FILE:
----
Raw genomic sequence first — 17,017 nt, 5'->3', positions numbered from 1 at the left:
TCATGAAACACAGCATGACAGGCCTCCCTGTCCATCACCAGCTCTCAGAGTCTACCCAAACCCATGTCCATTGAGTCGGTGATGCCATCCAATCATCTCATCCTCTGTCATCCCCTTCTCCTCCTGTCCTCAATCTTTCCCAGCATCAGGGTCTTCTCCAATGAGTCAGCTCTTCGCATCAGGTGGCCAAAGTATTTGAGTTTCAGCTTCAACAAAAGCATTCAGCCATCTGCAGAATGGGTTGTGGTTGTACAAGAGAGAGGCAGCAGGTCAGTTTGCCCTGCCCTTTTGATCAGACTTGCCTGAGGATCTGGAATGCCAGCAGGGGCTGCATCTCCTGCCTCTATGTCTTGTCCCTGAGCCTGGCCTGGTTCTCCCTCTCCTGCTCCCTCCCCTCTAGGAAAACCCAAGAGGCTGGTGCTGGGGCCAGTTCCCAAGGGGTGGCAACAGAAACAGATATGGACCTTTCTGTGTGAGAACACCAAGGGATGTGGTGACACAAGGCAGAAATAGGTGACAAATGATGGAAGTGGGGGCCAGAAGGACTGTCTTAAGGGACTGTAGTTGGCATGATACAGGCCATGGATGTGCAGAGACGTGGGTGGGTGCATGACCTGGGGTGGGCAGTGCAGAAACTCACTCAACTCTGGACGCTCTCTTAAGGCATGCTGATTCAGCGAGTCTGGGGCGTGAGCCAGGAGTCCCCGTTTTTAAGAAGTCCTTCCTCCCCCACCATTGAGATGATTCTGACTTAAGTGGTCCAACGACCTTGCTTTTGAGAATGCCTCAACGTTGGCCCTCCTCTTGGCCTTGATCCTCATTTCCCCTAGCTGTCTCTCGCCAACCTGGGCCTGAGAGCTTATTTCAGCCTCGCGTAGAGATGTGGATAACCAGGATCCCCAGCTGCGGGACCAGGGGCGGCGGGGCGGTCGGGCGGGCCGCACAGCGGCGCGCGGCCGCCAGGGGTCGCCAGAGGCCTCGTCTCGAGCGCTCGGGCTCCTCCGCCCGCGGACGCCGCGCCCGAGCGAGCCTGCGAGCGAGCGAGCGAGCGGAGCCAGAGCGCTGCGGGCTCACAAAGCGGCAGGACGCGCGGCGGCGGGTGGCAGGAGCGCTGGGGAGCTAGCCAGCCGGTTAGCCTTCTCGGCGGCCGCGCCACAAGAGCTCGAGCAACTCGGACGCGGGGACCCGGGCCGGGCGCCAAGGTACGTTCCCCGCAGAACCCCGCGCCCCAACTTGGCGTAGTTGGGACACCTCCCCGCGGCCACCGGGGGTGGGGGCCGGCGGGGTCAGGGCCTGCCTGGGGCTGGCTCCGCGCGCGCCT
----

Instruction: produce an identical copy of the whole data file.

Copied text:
Raw genomic sequence first — 17,017 nt, 5'->3', positions numbered from 1 at the left:
TCATGAAACACAGCATGACAGGCCTCCCTGTCCATCACCAGCTCTCAGAGTCTACCCAAACCCATGTCCATTGAGTCGGTGATGCCATCCAATCATCTCATCCTCTGTCATCCCCTTCTCCTCCTGTCCTCAATCTTTCCCAGCATCAGGGTCTTCTCCAATGAGTCAGCTCTTCGCATCAGGTGGCCAAAGTATTTGAGTTTCAGCTTCAACAAAAGCATTCAGCCATCTGCAGAATGGGTTGTGGTTGTACAAGAGAGAGGCAGCAGGTCAGTTTGCCCTGCCCTTTTGATCAGACTTGCCTGAGGATCTGGAATGCCAGCAGGGGCTGCATCTCCTGCCTCTATGTCTTGTCCCTGAGCCTGGCCTGGTTCTCCCTCTCCTGCTCCCTCCCCTCTAGGAAAACCCAAGAGGCTGGTGCTGGGGCCAGTTCCCAAGGGGTGGCAACAGAAACAGATATGGACCTTTCTGTGTGAGAACACCAAGGGATGTGGTGACACAAGGCAGAAATAGGTGACAAATGATGGAAGTGGGGGCCAGAAGGACTGTCTTAAGGGACTGTAGTTGGCATGATACAGGCCATGGATGTGCAGAGACGTGGGTGGGTGCATGACCTGGGGTGGGCAGTGCAGAAACTCACTCAACTCTGGACGCTCTCTTAAGGCATGCTGATTCAGCGAGTCTGGGGCGTGAGCCAGGAGTCCCCGTTTTTAAGAAGTCCTTCCTCCCCCACCATTGAGATGATTCTGACTTAAGTGGTCCAACGACCTTGCTTTTGAGAATGCCTCAACGTTGGCCCTCCTCTTGGCCTTGATCCTCATTTCCCCTAGCTGTCTCTCGCCAACCTGGGCCTGAGAGCTTATTTCAGCCTCGCGTAGAGATGTGGATAACCAGGATCCCCAGCTGCGGGACCAGGGGCGGCGGGGCGGTCGGGCGGGCCGCACAGCGGCGCGCGGCCGCCAGGGGTCGCCAGAGGCCTCGTCTCGAGCGCTCGGGCTCCTCCGCCCGCGGACGCCGCGCCCGAGCGAGCCTGCGAGCGAGCGAGCGAGCGGAGCCAGAGCGCTGCGGGCTCACAAAGCGGCAGGACGCGCGGCGGCGGGTGGCAGGAGCGCTGGGGAGCTAGCCAGCCGGTTAGCCTTCTCGGCGGCCGCGCCACAAGAGCTCGAGCAACTCGGACGCGGGGACCCGGGCCGGGCGCCAAGGTACGTTCCCCGCAGAACCCCGCGCCCCAACTTGGCGTAGTTGGGACACCTCCCCGCGGCCACCGGGGGTGGGGGCCGGCGGGGTCAGGGCCTGCCTGGGGCTGGCTCCGCGCGCGCCT